A drug manufacturer and the Food and Drug Administration failed the public by not heeding the warning signs associated with Vioxx, and Congress should investigate their actions, a Cleveland Clinic cardiologist said Wednesday.
And Dr. Eric Topol, chairman of the Clinic’s department of cardiovascular medicine, is not the only one who wants answers.
Last week, when Merck & Co. pulled Vioxx from the worldwide market after research showed the drug put patients at greater risk for heart attacks and strokes, Senate Finance Committee Chairman Charles Grassley of Iowa asked the FDA for detailed information.
Citing multiple studies in a letter to Health and Human Services Secretary Tommy Thompson and Acting FDA Commissioner Lester Crawford, Grassley asked: “Why has the FDA blindly dismissed a wealth of data showing serious cardiovascular side effects occurring in patients using Vioxx since the drug was approved in 1999?”
Though no decision has been made, it is also possible that the Government Accountability Office, the investigative arm of Congress, will include Vioxx in its investigation of the safety of drugs approved by the FDA.
Marcia Crosse, director of health care issues for the GAO, said House and Senate committees cited antidepressants as one issue of concern when they requested a broad inquiry, but did not limit it to specific drugs.
In an editorial posted Wednesday on the Web site of The New England Journal of Medicine more than two weeks before print publication, Topol wrote that “it is possible that there are tens of thousands of patients who have had major adverse events” attributable to Vioxx.
In calling for the congressional review, Topol wrote that officials from Merck and the FDA “share responsibility for not having taken appropriate action and not recognizing that they are accountable for the public health.”
Merck “valued sales over safety,” Topol said. Had it not, he wrote, “a suitable trial could have been initiated rapidly at a fraction of the cost of Merck’s direct-to-consumer advertising campaign.”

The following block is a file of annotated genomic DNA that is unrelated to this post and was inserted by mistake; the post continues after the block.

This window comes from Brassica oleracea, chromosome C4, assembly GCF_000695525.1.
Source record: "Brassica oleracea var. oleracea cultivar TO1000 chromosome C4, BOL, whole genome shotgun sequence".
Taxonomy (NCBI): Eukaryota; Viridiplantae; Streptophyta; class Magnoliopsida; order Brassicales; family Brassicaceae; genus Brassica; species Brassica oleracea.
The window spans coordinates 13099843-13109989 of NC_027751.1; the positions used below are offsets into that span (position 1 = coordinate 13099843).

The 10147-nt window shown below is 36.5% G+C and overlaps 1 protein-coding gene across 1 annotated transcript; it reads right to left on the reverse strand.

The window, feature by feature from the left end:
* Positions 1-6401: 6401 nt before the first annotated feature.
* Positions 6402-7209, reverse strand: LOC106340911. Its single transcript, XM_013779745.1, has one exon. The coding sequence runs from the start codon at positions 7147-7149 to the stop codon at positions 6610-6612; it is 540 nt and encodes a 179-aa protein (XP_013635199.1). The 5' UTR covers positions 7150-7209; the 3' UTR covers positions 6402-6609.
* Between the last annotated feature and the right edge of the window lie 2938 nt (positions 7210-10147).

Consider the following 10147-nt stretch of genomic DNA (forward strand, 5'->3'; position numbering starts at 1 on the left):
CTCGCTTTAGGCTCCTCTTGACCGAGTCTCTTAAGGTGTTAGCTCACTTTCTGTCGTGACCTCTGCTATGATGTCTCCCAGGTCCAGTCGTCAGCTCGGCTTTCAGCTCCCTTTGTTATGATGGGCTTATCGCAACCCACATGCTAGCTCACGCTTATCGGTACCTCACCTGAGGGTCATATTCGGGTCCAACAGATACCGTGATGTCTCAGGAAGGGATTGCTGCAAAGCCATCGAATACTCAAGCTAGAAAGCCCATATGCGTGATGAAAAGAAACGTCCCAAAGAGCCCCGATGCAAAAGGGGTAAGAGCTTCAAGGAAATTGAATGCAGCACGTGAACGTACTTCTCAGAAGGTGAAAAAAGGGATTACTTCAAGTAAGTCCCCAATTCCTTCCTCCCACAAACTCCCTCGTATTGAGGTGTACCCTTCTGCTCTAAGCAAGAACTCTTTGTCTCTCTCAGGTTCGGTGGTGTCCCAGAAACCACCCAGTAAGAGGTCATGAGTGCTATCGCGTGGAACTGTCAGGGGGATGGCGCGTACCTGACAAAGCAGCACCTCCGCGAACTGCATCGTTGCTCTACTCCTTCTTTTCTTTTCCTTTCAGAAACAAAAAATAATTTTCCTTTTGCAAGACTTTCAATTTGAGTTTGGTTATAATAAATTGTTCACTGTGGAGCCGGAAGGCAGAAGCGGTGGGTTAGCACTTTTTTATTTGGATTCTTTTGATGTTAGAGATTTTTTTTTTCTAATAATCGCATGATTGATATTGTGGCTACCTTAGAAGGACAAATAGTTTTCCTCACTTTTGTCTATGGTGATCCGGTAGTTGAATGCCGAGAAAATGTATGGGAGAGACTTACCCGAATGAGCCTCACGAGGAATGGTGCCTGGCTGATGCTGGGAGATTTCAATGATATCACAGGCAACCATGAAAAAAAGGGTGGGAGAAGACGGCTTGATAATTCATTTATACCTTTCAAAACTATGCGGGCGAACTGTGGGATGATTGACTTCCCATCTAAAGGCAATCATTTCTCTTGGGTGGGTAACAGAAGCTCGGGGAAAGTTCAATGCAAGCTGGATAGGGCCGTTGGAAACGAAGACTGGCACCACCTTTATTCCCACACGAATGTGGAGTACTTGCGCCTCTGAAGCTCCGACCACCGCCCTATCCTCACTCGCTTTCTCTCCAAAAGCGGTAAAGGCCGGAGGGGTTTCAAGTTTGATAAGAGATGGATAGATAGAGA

The campaign worked, since patients would regularly ask their doctors for Vioxx, saying, “I saw it on TV,” Topol said in an interview.
He faulted the FDA for allowing the advertising to continue in spite of concerns raised by independent investigators.
Vioxx, used to treat osteoarthritis, rheumatoid arthritis, menstrual pain and acute pain, had worldwide sales of $2.5 billion in 2003.
Merck said in a statement that Topol’s opinion is “flawed.” The company maintained that it told the FDA, researchers and the media about the cardiovascular concerns over Vioxx as soon as the risks were uncovered, beginning in 2000.
The company also noted that a randomized, placebo-controlled trial is ultimately what led to the voluntary withdrawal of the drug.
That trial was designed to evaluate whether Vioxx could prevent recurrence of colorectal polyps.
Topol said he hopes to see the government scrutinize all the facts of the Vioxx case, including direct communication between Merck and the FDA.
“We need to fix the FDA so we don’t have something like this again,” he said.
Kathleen Quinn, a spokeswoman for the FDA, said the agency has been aware of cardiovascular issues relating to Vioxx, has looked into them and has taken appropriate action. She noted the FDA implemented labeling changes in April 2002 to include information about such events as heart attacks and strokes.
In a separate piece for the journal, Dr. Garret FitzGerald of the University of Pennsylvania raised concerns about all COX-2 inhibitors, or coxibs, a subset of nonsteroidal anti-inflammatory drugs that includes Pfizer’s Celebrex and Bextra.
Pfizer has asserted its drugs are safe. But given the Vioxx findings, FitzGerald wrote, “It is essential to determine whether the cardiovascular risk is or is not a class effect. The burden of proof now rests with those who claim that this is a problem for [Vioxx] alone and does not extend to other coxibs.”